A super-wealthy family battling each other and the world to maintain power and wealth. That is the premise of the HBO show Succession. The series is popular as it reverberates with the display of wealth and power. Those who have “it” are destined to be humbled.  Those without it, are merely fascinated viewers.

The bible has a story of a successful but troubled family.  Jacob, his wives, and sons lived in Canaan at the time of famine.  Meanwhile, in Egypt, there was plenty of corn. You may recall that Joseph had properly interpreted Pharaoh’s dreams and had prepared Egypt for a famine. Jacob learned of the bounty available in Egypt. He turned to his sons and admonished them, “Why do you keep looking at one another?”

Even before instructing his sons to go down to Egypt to purchase food, Jacob offers an ethical rebuke. Rashi, the great medieval commentator on Torah and Talmud, offers that the sons were feigning nonchalance to the famine. Their concern was how the family appeared to the neighboring tribes more than making the effort to obtain food. Jacob was wondering, “Why should everyone gaze at you and wonder at you because you do not search for food before what you have in your possession comes to an end?”

Sometimes we become obsessed with appearances. In the case of Jacob’s family, the assumption is that the brothers were so enwrapped in their status among local tribes that they hesitated to secure sufficient food supplies for the future. This biblical story presents a challenge for all of us.  Sometimes, do we worry more about appearances than we do about existential issues? Would Jacob’s sons have suffered starvation rather than search for food?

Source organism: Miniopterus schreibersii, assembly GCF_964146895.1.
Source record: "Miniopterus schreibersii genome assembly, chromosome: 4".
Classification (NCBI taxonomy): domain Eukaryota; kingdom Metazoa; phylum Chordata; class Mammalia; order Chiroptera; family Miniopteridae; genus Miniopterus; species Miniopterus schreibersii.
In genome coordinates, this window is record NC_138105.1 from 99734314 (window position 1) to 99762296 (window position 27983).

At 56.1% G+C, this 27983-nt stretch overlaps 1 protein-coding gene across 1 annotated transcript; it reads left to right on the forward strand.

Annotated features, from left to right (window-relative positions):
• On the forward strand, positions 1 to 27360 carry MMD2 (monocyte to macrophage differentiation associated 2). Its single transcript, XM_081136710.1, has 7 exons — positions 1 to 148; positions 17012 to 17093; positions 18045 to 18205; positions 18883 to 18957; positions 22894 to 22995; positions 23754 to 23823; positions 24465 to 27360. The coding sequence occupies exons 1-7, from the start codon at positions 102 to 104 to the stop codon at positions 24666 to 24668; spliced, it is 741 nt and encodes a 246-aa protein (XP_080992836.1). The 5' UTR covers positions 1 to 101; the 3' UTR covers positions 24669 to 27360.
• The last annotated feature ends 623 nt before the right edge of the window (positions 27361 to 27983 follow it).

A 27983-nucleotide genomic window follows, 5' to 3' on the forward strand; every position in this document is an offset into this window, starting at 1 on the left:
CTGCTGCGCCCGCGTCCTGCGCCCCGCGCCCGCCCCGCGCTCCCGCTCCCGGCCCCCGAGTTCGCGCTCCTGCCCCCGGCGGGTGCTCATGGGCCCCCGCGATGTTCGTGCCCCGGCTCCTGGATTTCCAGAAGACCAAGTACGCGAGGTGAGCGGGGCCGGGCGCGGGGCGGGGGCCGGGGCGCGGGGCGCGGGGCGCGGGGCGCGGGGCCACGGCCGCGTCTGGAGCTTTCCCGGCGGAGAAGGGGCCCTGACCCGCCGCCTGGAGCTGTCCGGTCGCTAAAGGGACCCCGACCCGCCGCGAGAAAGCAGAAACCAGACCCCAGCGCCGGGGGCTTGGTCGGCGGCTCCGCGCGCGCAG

Jacob taught his sons that humility is the key to a secure future. Allowing our egos to dominate our thinking interrupts clear thought and timely action. Concern with appearances makes us hesitant to act, even when the circumstances are dire. Yet, we often only learn humility from experiences that knock us down or even challenge our survival.

After all, the haughty colorful coat-wearing Joseph who boasted of his dreams of dominance over his family became far humbler after his time in an Egyptian prison. Whether pushed into a pit or felled by famine, we are all going to learn a lesson in humility at some time in our lives. God spares no one from critical reminders that we are all unique but not special and all strong but breakable.  We all have egos, so we all need to learn humility.

When following the lives of the rich and famous, most often their downfall is arrogance. While entertaining to watch, watching the mighty fall is more than good television. The lessons of humility are a prelude to a moral message. Our lives may not measure up as biblical or fantastical, but we all suffer the misfortune of ego unchecked.

Rabbi Evan J. Krame